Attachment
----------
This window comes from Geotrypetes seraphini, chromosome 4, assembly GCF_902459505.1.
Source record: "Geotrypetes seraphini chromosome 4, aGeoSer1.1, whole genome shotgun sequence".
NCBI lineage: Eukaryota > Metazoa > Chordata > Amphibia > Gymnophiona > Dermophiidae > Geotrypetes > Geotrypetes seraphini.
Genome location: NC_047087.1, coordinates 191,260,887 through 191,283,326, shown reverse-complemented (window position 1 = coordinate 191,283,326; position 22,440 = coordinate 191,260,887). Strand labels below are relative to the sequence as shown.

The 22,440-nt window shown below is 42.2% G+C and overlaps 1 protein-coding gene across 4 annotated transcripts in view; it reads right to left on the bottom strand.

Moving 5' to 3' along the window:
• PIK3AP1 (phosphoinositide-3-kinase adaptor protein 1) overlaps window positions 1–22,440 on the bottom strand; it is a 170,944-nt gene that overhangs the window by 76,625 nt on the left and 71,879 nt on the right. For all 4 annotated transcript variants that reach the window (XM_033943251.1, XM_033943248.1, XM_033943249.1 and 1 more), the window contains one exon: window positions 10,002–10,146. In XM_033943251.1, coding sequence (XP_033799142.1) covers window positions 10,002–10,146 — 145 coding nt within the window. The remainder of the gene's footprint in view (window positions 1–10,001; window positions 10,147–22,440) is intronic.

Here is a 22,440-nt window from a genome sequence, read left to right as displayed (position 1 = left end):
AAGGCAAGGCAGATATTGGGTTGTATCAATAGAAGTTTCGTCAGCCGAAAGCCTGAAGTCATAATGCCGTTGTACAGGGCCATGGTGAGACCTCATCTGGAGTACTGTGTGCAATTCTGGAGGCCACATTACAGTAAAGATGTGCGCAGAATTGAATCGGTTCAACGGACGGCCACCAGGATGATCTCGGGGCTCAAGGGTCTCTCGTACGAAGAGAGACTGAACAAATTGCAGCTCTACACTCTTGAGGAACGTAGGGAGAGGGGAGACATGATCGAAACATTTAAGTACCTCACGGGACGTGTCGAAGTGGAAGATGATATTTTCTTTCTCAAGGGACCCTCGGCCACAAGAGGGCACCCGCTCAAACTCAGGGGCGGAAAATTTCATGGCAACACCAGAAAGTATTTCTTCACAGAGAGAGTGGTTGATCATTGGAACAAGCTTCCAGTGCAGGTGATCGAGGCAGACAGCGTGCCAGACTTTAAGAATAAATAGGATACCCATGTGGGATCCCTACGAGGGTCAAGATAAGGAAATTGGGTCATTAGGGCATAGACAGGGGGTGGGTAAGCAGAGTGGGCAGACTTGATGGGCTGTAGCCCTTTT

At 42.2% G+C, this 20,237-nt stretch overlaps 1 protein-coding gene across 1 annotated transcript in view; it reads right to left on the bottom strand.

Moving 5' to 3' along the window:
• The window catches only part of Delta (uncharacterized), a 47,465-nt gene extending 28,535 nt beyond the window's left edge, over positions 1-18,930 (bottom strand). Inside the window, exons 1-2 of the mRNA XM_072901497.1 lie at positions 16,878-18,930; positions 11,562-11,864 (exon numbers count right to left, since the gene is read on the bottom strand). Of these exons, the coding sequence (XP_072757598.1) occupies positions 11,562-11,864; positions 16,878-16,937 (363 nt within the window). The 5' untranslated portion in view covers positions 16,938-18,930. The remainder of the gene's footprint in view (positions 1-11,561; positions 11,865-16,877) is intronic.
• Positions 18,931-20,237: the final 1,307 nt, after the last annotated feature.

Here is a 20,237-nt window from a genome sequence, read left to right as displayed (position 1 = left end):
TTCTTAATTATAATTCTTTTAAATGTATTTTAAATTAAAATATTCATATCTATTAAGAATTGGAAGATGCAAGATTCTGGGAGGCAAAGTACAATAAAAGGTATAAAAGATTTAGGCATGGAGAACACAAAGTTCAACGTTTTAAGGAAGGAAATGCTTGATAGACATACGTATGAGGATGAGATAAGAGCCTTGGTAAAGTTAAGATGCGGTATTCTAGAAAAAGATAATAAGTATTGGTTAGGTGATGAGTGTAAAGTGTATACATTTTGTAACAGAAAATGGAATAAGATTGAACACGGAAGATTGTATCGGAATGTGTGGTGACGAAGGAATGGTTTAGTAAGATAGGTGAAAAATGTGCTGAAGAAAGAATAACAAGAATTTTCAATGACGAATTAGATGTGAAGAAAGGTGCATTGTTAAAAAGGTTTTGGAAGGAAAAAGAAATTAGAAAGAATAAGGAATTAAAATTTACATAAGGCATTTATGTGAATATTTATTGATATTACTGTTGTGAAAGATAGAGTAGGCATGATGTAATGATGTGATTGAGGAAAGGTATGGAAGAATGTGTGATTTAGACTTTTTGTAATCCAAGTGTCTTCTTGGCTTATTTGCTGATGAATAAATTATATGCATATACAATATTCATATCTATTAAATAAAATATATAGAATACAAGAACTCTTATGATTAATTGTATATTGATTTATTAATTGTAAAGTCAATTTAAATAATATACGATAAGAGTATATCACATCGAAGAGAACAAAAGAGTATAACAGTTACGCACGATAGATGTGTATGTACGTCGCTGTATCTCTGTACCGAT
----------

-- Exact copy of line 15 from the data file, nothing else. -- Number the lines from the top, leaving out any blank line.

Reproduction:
TTCTTAATTATAATTCTTTTAAATGTATTTTAAATTAAAATATTCATATCTATTAAGAATTGGAAGATGCAAGATTCTGGGAGGCAAAGTACAATAAAAGGTATAAAAGATTTAGGCATGGAGAACACAAAGTTCAACGTTTTAAGGAAGGAAATGCTTGATAGACATACGTATGAGGATGAGATAAGAGCCTTGGTAAAGTTAAGATGCGGTATTCTAGAAAAAGATAATAAGTATTGGTTAGGTGATGAGTGTAAAGTGTATACATTTTGTAACAGAAAATGGAATAAGATTGAACACGGAAGATTGTATCGGAATGTGTGGTGACGAAGGAATGGTTTAGTAAGATAGGTGAAAAATGTGCTGAAGAAAGAATAACAAGAATTTTCAATGACGAATTAGATGTGAAGAAAGGTGCATTGTTAAAAAGGTTTTGGAAGGAAAAAGAAATTAGAAAGAATAAGGAATTAAAATTTACATAAGGCATTTATGTGAATATTTATTGATATTACTGTTGTGAAAGATAGAGTAGGCATGATGTAATGATGTGATTGAGGAAAGGTATGGAAGAATGTGTGATTTAGACTTTTTGTAATCCAAGTGTCTTCTTGGCTTATTTGCTGATGAATAAATTATATGCATATACAATATTCATATCTATTAAATAAAATATATAGAATACAAGAACTCTTATGATTAATTGTATATTGATTTATTAATTGTAAAGTCAATTTAAATAATATACGATAAGAGTATATCACATCGAAGAGAACAAAAGAGTATAACAGTTACGCACGATAGATGTGTATGTACGTCGCTGTATCTCTGTACCGAT